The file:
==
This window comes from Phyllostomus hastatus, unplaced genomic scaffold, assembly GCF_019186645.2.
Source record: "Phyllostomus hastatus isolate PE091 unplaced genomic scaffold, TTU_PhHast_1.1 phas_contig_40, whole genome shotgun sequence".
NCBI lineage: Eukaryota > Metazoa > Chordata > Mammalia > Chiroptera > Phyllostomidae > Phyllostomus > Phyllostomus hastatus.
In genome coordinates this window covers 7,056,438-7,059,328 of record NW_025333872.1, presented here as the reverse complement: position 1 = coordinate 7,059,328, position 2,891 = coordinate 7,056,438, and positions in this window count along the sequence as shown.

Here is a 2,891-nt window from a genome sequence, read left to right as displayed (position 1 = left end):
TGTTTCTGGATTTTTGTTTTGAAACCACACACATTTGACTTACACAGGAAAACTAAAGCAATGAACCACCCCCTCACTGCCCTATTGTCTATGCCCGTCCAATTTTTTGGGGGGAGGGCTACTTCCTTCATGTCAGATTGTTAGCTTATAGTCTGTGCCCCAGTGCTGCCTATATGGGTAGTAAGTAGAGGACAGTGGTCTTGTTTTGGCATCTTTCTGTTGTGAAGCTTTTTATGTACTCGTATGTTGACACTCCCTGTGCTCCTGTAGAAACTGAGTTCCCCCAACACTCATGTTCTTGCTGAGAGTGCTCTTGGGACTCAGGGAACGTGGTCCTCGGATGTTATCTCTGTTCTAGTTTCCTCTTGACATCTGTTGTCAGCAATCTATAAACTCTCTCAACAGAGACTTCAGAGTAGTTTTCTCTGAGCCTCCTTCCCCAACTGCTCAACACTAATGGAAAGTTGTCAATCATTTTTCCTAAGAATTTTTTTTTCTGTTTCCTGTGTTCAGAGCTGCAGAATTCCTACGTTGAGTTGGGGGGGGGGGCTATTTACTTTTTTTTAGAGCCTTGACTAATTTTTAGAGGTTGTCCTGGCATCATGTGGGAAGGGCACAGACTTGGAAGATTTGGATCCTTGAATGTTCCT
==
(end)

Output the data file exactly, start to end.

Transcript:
This window comes from Phyllostomus hastatus, unplaced genomic scaffold, assembly GCF_019186645.2.
Source record: "Phyllostomus hastatus isolate PE091 unplaced genomic scaffold, TTU_PhHast_1.1 phas_contig_40, whole genome shotgun sequence".
NCBI lineage: Eukaryota > Metazoa > Chordata > Mammalia > Chiroptera > Phyllostomidae > Phyllostomus > Phyllostomus hastatus.
In genome coordinates this window covers 7,056,438-7,059,328 of record NW_025333872.1, presented here as the reverse complement: position 1 = coordinate 7,059,328, position 2,891 = coordinate 7,056,438, and positions in this window count along the sequence as shown.

Here is a 2,891-nt window from a genome sequence, read left to right as displayed (position 1 = left end):
TGTTTCTGGATTTTTGTTTTGAAACCACACACATTTGACTTACACAGGAAAACTAAAGCAATGAACCACCCCCTCACTGCCCTATTGTCTATGCCCGTCCAATTTTTTGGGGGGAGGGCTACTTCCTTCATGTCAGATTGTTAGCTTATAGTCTGTGCCCCAGTGCTGCCTATATGGGTAGTAAGTAGAGGACAGTGGTCTTGTTTTGGCATCTTTCTGTTGTGAAGCTTTTTATGTACTCGTATGTTGACACTCCCTGTGCTCCTGTAGAAACTGAGTTCCCCCAACACTCATGTTCTTGCTGAGAGTGCTCTTGGGACTCAGGGAACGTGGTCCTCGGATGTTATCTCTGTTCTAGTTTCCTCTTGACATCTGTTGTCAGCAATCTATAAACTCTCTCAACAGAGACTTCAGAGTAGTTTTCTCTGAGCCTCCTTCCCCAACTGCTCAACACTAATGGAAAGTTGTCAATCATTTTTCCTAAGAATTTTTTTTTCTGTTTCCTGTGTTCAGAGCTGCAGAATTCCTACGTTGAGTTGGGGGGGGGGGCTATTTACTTTTTTTTAGAGCCTTGACTAATTTTTAGAGGTTGTCCTGGCATCATGTGGGAAGGGCACAGACTTGGAAGATTTGGATCCTTGAATGTTCCT